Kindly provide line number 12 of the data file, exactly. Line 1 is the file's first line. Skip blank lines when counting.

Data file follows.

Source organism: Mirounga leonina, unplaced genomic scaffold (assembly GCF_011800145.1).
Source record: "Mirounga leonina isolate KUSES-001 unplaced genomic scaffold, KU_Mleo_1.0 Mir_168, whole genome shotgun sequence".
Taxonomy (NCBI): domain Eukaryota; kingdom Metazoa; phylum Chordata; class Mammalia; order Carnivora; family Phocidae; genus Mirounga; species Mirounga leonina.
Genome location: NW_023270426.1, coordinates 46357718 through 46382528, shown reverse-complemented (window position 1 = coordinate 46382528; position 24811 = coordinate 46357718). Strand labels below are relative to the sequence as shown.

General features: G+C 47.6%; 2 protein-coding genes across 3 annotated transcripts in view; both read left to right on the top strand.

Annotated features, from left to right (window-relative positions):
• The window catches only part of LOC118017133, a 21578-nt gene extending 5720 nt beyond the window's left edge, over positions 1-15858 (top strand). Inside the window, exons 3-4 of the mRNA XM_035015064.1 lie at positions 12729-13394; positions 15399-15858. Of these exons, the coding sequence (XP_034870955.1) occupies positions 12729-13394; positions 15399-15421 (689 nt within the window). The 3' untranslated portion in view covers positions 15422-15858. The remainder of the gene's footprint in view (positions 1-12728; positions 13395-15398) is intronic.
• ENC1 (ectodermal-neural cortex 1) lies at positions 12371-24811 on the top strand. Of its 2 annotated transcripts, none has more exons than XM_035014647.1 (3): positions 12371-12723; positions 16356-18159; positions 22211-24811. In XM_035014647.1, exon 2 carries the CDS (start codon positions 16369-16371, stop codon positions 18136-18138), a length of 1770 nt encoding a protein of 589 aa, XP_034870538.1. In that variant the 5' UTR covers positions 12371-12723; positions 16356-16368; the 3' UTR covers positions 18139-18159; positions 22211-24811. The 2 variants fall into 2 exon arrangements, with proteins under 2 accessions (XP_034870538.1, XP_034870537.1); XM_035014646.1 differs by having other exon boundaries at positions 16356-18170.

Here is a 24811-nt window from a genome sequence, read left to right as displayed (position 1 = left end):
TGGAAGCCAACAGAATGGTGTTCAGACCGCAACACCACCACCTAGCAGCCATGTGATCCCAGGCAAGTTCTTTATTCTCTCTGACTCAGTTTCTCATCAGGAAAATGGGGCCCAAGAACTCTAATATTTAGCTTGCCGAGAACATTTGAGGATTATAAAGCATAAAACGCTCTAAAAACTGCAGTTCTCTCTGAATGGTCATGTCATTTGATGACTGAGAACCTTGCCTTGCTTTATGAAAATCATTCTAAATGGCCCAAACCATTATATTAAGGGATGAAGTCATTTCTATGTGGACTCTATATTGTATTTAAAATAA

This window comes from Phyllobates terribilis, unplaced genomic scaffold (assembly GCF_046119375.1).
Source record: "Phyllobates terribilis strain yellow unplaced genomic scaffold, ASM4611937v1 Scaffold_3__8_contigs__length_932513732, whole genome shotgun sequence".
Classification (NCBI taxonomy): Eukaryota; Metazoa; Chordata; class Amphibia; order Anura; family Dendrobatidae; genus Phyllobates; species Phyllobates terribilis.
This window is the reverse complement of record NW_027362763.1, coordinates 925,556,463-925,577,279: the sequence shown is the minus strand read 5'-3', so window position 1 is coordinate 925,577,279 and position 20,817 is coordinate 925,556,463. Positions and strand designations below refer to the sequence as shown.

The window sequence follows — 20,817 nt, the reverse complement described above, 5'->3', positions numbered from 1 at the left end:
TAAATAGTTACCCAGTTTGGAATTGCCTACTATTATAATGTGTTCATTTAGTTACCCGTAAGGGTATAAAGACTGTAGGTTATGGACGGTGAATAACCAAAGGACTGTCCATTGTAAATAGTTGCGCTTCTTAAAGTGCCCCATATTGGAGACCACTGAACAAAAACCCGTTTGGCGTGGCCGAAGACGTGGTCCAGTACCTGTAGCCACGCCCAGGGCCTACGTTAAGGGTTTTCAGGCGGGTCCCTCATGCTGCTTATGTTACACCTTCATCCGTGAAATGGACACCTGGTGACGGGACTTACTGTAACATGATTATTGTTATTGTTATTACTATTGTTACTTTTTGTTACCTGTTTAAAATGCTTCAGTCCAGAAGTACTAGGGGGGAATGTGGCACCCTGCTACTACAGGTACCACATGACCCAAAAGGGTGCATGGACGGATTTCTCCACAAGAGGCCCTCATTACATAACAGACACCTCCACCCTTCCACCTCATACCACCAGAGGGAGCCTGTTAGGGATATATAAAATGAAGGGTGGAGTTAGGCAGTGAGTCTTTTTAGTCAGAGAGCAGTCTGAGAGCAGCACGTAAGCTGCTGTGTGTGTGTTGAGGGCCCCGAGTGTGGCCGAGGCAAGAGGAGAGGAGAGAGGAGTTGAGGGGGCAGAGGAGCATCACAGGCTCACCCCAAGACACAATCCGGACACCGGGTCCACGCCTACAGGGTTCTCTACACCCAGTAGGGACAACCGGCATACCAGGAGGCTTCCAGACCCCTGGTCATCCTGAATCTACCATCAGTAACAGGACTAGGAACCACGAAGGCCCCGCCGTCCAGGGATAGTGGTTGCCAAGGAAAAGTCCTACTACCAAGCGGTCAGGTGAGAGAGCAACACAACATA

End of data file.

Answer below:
Source record: "Phyllobates terribilis strain yellow unplaced genomic scaffold, ASM4611937v1 Scaffold_3__8_contigs__length_932513732, whole genome shotgun sequence".